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I just found this algorithm to compute the greatest common divisor in my lecture notes:

public static int gcd( int a, int b ) {
    while (b != 0) {
        final int r = a % b;
        a = b;
        b = r;
    return a;

So r is the remainder when dividing b into a (get the mod). Then b is assigned to a, and the remainder is assigned to b, and a is returned. I can't for the life of my see how this works!

And then, apparently this algorithm doesn't work for all cases, and this one must then be used:

public static int gcd( int a, int b ) {
    final int gcd;
    if (b != 0) {
        final int q = a / b;
        final int r = a % b; // a == r + q * b AND r == a - q * b.
        gcd = gcd( b, r );
    } else {
        gcd = a;
    return gcd;

I don't understand the reasoning behind this. I generally get recursion and am good at Java but this is alluding me. Help please?

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Did you try to google it ? Here's a good explanation: en.wikipedia.org/wiki/Euclidean_algorithm –  Luc M May 15 '11 at 0:09

4 Answers 4

They're equivalent. First thing to notice is that q in the second program is not used at all. The other difference is just iteration vs. recursion.

As to why it works, the Wikipedia page linked above is good. The first illustration in particular is effective to convey intuitively the "why", and the animation below then illustrates the "how".

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given that 'q' is never used, I don't see a difference between your plain iterative function, and the recursive iterative function... both do

gdc(first number, second number)
  as long as (second number > 0) {
      int remainder = first % second;
      gcd = try(second as first, remainder as second);

Barring trying to apply this to non-integers, under which circumstances does this algorithm fail?

(also see http://en.wikipedia.org/wiki/Euclidean_algorithm for lots of detailed info)

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The Wikipedia article contains an explanation, but it's not easy to find it immediately (also, procedure + proof don't always answer the question "why it works").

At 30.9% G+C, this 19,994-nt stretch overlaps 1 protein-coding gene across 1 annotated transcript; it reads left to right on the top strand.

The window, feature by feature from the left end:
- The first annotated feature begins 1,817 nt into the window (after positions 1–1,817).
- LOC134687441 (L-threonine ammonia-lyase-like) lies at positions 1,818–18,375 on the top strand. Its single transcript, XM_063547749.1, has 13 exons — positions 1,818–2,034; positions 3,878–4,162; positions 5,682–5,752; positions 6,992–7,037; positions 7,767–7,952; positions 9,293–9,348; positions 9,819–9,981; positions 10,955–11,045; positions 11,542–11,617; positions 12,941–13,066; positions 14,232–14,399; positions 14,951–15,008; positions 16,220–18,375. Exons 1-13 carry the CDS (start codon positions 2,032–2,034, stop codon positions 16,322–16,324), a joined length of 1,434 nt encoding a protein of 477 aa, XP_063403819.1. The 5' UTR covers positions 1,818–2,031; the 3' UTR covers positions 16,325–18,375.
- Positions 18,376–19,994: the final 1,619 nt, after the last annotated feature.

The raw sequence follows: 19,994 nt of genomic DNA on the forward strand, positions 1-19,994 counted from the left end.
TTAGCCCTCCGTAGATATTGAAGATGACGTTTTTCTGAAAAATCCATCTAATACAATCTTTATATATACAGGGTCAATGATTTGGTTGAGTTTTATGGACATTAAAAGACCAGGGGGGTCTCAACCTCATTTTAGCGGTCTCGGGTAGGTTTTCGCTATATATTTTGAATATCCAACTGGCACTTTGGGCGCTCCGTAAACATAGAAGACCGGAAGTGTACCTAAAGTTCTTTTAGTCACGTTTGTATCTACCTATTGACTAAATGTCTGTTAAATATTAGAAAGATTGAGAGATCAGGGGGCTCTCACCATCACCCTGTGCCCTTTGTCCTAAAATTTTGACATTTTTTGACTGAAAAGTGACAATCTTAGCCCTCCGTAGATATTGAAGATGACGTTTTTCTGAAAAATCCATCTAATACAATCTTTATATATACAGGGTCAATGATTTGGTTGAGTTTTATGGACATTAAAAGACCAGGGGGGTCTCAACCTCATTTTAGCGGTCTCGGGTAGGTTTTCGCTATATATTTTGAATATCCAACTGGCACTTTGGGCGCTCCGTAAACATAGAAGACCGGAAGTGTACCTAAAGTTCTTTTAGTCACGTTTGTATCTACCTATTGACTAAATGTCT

Basically it comes down to the fact that for two integers a, b (assuming a >= b), it is always possible to write a = qb + r where r < b.

If d=gcd(a,b) then we can write a=ds and b=dt. So we have ds = qdt + r. Since the left hand side is divisible by d, the right hand side must also be divisible by d. And since qdt is divisible by d, the conclusion is that r must also be divisible by d.

To summarise: we have a = bq + r where r < b and a, b and r are all divisible by gcd(a,b).

Since a >= b > r, we have two cases:

  1. If r = 0 then a = bq, and so b divides both b and a. Hence gcd(a,b)=b.
  2. Otherwise (r > 0), we can reduce the problem of finding gcd(a,b) to the problem of finding gcd(b,r) which is exactly the same number (as a, b and r are all divisible by d).

Why is this a reduction? Because r < b. So we are dealing with numbers that are definitely smaller. This means that we only have to apply this reduction a finite number of times before we reach r = 0.

Now, r = a % b which hopefully explains the code you have.

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In mathematics, a proof always explains why it works. –  Luc M May 15 '11 at 1:33
@Luc - What does that mean? Certainly not all proofs in mathematics are constructive. Gödel's incompleteness theorems are about why something doesn't work. –  Ted Hopp May 15 '11 at 2:35

Here is an interesting blog post: Tominology.

Where a lot of the intuition behind the Euclidean Algorithm is discussed, it is implemented in JavaScript, but I believe that if one want's there is no difficult to convert the code to Java.

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